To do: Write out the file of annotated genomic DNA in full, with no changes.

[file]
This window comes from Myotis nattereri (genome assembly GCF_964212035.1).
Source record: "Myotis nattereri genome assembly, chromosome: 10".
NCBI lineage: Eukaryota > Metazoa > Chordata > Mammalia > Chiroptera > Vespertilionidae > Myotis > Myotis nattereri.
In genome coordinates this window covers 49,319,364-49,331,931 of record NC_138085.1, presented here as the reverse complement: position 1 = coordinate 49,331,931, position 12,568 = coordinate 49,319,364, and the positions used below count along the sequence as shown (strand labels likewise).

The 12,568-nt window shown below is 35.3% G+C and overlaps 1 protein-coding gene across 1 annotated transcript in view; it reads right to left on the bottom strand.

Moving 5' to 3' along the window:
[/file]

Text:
This window comes from Myotis nattereri (genome assembly GCF_964212035.1).
Source record: "Myotis nattereri genome assembly, chromosome: 10".
NCBI lineage: Eukaryota > Metazoa > Chordata > Mammalia > Chiroptera > Vespertilionidae > Myotis > Myotis nattereri.
In genome coordinates this window covers 49,319,364-49,331,931 of record NC_138085.1, presented here as the reverse complement: position 1 = coordinate 49,331,931, position 12,568 = coordinate 49,319,364, and the positions used below count along the sequence as shown (strand labels likewise).

The 12,568-nt window shown below is 35.3% G+C and overlaps 1 protein-coding gene across 1 annotated transcript in view; it reads right to left on the bottom strand.

Moving 5' to 3' along the window: